Move over Carolina Reaper!
The heat is on! There is a new pepper that has been crowned as the world's hottest. Are you ready to give it a try? Be prepared because this chile, known as Pepper X, is three times spicier than any other hot pepper before it, including the previous record-holder, the Carolina Reaper.
South Carolina pepper expert Ed Currie is the farmer responsible. He has crossbred this new beauty, perfecting it over 10 years (though he keeps the breeding formula a secret). Currie is also the grower behind the (now second hottest) Carolina Reaper which he developed in 2013. Pepper X is a hot topic with the food crowd, having just received the Guinness World Record title with a creation Currie says provides "immediate, brutal heat" for any brave eater ready to take a bite—as detailed in the "First We Feast" YouTube video featuring the Hot Ones team. So just how spicy are we talking?
What Is the Scoville Rating of the New Pepper X?
Now this all has us wondering...Where does the Pepper X fall on the heat scale? It can claim a measurement of 2.69 million Scoville units according to the record-keepers at Guinness World Records. That's a lot of heat from one pepper!
As a reminder, the Scoville scale is the standard for measuring the heat of peppers recorded in units (SHU.) The spiciness is measured and recorded in units based on levels of the chemical compound called capsaicin. This is the main ingredient in chile peppers that generates the heat. Pure amounts of capsaicin measure 16 million SHU. In comparison, bell peppers, which contain no spice, rank at 0 SHU.
Capsaicin works by convincing the brain into thinking the body is in danger. When you take a bite of a spicy pepper or pour on the hot sauce, the chemical activates a heat-sensing receptor called TRPV1 that triggers a response. This is when the spicy element of a pepper can begin to build. The receptor alerts the brain that there's been a change in heat and responds by sending a jolt of pain. The physical reaction is similar to touching a hot object, pulling away, and then having our body slowly cool itself down.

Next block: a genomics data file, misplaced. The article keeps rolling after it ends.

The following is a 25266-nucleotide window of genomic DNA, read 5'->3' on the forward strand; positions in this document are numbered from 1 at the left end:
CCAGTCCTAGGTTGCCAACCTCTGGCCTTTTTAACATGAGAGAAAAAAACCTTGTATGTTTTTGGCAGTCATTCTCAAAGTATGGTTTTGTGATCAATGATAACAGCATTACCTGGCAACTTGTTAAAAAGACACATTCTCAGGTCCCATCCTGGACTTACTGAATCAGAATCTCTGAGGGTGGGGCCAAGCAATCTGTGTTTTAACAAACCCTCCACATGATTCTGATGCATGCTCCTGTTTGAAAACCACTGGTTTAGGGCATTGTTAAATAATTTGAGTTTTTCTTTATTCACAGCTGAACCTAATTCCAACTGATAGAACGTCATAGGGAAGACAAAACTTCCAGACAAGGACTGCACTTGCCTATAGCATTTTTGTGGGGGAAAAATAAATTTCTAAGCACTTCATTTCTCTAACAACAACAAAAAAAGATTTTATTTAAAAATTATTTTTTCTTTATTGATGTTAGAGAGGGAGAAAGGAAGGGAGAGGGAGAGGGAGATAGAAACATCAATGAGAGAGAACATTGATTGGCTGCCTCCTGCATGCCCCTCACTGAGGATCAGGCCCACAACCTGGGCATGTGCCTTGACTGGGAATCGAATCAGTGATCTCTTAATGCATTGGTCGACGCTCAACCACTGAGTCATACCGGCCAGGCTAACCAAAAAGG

The physical reaction to eating a hot pepper may include sweating and breathing fast as the body attempts to lower the temperature. You also might experience a runny nose if you inhale while eating the pepper and the capsaicin micro-particles enter the body through the nose and your body tries to flush it out. Some foods are spicy for some and not for others depending on the physical reactions of the individual adventurous taste-tester.
It can feel like the overwhelming reaction may never go away when you are gripped by a spicy overload of a reaction but the pain and discomfort will eventually subside. The relief should arrive in about 15 to 20 minutes.
And that's just for your average spicy pepper.
Pepper X Is the Hottest Pepper in the World
Pepper X is a whole different ball game. That's just how this small, pale greenish-yellow, wrinkly, misshapen fruit earned its new title of world's hottest. If you're wondering what it's like to taste one, Currie gave details on his first taste to "The Associated Press:" "I was feeling the heat for three-and-a-half hours. I was laid out flat on a marble wall for approximately an hour in the rain, groaning in pain." (Keep in mind, he eats super spicy peppers for a living.)
Back on the "First We Feast" piece, Currie said "a lot of people" deserved credit for development. "People said it couldn't be done, they called us liars, and we proved to them that Pepper X is actually the hottest pepper in the world, officially from Guinness."
Where to Get Pepper X
If you think you can handle the heat (think really hard), the record-setting pepper is available for purchase in one of PuckerButt's Pepper X-infused hot sauces, wing sauce, or salsa.
Read the original article on All Recipes.